Outboard innovations for this year appear to be minimal. An overall trend appears to be the continuation of improving four-stroke technology with emphasis on lighter, more powerful power plants. While five of the big six outboard manufacturers have embraced four-stroke technology (Mercury is using both), Evinrude continues to utilize just two-stroke, direct injection engineering to meet not only American government emissions control standards but global emissions standards.

  Here’s what you can expect to see on the back of the rigs at the boat shows this season and at a dealer near you.



   This Canada-based BRP, Inc. outboard manufacturer continues to offer an all direct injection line-up of outboards that meets or exceeds all EPA emissions requirements.

   Evinrude has two lines of direct injection outboards – the E-TEC and the E-Tec Gen 2 models. The E-Tec models are available from 15 to 150 hop. The E-Tec Gen 2 models range from 150 to 300 hp and include the HO line that area bass boat owners purchase. The Gen 2 HO models are the ones you see on the back of the tournament grade bass boats in a variety of custom colors (over 200 combinations and now custom paint) that look like something out of Star Wars.

   The Starboard-Starboard is a new exhaust architecture on Evinrude E-TEC G2 engines 200 H.O. and above. By having the exhaust ports on both banks, the rotating crankshaft naturally pushes the pistons to the starboard side. This avoids where the pistons exert their greatest pressure on the cylinder wall. This revolutionary design makes the engine even more reliable and more durable. The Gen 2 also has an on-engine oil tank with an easy fill funnel and dash oil level gauge system. The Evinrude Gen 2 Dual-Axis rigging system is an exclusive that routes all engine and steering connections through a single tube. Evinrude offers a five-year warranty on the Gen 2 outboards.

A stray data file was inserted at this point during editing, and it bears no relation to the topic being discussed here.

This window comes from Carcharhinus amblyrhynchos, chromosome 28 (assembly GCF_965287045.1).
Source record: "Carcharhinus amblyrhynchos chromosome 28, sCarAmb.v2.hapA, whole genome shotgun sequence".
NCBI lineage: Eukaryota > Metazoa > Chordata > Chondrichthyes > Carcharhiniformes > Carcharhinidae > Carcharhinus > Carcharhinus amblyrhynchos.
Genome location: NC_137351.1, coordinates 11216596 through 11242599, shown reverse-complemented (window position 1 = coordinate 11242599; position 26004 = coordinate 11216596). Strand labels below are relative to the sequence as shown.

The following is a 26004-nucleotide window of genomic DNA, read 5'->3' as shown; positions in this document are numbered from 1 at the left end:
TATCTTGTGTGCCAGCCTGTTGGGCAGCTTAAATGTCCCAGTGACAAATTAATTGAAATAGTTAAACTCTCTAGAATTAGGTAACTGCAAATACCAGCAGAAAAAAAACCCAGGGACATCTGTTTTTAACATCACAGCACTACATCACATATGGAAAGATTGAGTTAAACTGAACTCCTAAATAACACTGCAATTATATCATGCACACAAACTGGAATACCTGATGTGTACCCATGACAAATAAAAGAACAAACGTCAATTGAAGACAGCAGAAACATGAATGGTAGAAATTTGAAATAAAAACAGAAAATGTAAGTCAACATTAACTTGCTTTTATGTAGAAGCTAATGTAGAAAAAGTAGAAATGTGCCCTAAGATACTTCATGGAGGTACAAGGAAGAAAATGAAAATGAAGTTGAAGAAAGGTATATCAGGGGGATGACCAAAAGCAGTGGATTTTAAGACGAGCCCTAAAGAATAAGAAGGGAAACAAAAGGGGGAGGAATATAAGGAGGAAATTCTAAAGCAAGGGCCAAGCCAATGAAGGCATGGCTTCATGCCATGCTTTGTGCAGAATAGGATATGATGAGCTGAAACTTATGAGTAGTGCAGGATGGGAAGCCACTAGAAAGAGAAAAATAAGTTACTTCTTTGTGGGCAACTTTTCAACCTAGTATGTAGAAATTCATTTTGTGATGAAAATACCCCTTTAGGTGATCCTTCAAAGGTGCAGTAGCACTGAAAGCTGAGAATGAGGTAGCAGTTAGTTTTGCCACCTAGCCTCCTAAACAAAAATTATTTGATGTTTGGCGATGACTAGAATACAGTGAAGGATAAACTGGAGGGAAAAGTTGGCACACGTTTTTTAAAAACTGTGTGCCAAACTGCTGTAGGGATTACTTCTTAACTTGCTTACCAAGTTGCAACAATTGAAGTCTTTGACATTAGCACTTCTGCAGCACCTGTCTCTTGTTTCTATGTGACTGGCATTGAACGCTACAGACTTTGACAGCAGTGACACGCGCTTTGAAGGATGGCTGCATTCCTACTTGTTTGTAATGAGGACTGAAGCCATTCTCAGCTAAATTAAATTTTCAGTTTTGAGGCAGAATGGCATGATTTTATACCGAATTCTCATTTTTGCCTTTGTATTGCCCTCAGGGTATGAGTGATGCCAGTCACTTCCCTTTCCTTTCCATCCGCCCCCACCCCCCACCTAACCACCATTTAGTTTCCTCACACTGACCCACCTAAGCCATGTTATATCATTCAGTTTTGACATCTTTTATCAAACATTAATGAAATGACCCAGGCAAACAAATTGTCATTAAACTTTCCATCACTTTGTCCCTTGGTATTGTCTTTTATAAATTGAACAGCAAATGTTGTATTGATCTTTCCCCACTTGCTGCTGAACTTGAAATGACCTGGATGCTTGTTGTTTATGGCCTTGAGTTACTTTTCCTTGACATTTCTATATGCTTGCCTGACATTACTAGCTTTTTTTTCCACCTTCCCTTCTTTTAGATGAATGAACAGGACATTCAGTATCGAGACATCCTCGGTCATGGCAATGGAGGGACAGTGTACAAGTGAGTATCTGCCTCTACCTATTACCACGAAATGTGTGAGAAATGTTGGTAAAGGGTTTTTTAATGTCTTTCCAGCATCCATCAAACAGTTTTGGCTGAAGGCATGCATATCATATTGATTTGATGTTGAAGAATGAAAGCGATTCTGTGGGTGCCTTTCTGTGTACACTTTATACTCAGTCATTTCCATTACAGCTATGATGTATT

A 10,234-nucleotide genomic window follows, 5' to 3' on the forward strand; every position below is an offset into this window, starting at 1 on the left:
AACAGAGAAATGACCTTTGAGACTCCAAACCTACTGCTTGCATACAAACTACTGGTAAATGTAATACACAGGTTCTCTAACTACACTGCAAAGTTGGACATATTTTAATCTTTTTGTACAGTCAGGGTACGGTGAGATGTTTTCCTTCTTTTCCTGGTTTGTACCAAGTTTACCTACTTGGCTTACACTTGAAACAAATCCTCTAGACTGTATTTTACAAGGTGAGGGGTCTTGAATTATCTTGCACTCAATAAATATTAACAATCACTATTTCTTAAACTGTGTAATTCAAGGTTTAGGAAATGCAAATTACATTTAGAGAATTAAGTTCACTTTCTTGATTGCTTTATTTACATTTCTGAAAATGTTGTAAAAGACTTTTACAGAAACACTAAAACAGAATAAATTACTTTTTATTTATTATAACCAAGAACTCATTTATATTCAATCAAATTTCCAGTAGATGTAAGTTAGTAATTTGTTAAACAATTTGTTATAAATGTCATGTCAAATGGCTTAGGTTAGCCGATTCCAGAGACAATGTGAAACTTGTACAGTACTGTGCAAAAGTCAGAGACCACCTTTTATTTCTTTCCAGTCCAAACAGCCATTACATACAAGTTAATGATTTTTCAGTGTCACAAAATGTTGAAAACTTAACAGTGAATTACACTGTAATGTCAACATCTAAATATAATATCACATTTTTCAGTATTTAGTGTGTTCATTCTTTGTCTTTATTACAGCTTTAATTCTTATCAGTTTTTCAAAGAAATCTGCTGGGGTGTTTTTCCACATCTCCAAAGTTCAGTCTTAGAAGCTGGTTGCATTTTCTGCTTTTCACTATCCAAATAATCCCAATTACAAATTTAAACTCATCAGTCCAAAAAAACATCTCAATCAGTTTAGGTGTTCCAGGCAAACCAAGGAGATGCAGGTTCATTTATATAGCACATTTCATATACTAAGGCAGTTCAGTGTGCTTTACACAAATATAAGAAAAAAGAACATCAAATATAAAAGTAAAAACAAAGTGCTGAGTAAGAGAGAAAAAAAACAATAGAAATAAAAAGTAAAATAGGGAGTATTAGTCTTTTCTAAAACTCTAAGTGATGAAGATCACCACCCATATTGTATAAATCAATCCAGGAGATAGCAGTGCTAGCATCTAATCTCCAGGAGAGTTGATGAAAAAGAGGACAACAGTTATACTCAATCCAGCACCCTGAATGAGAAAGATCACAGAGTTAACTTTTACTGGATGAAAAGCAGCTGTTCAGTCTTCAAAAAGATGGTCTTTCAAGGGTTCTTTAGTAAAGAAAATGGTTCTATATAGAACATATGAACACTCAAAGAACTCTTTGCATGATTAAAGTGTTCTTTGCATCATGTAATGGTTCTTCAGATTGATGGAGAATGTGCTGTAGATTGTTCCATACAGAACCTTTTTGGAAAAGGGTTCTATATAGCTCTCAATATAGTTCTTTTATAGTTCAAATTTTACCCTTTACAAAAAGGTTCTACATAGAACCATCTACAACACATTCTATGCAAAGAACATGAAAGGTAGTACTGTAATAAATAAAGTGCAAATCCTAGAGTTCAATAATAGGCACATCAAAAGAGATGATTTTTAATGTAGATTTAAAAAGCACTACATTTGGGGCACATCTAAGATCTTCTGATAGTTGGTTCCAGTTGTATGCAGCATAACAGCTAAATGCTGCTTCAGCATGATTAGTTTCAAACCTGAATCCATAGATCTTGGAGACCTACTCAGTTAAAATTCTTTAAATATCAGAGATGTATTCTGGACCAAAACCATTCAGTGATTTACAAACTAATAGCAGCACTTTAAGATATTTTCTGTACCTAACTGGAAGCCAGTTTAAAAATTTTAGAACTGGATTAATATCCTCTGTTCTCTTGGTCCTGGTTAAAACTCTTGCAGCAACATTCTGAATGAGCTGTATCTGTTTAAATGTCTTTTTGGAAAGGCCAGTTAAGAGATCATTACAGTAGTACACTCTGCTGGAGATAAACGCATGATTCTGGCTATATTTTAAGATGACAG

The 200, 225 and 250 hp Gen 2 HO Evinrudes displace 3.4L and weigh in around 537 pounds (one of the lightest, most powerful engines, second to Mercury’s 505-lb Pro XS 250.).




  Honda’s flagship outboard is the 250 VTEC. This is a four-stroke, 60-degree V6 with a single overhead cam and 24 valves (not unlike the car engines from Honda). The VTEC stands for variable valve timing and lift electronic control. Honda claims VTEC is the “replacement for displacement,” offering outstanding performance without the inferior low rpm fuel efficiency of larger displacement competitors. VTEC is also said to offer a broader, flatter torque curve plus smooth power delivery throughout the engine’s operating range. 

   The VTEC systems varies the lift and duration of the intake valves to deliver optimal performance at both low and high rpm, resulting in peak performance at all speeds using two cam lobe profiles to operate the intake valves. 

   Low-lift, short duration cam lobes provide strong torque at low rpm. At higher rpm, a synchronizing piston engages the third rocker arm on a high-lift cam. All three rocker arms are locked together. The intake valves are open for a longer period of time to produce more power. 

  The Honda 250 VTEC weighs in from 600-622 pounds depending on the version and comes standard with a five-year, non-declining warranty.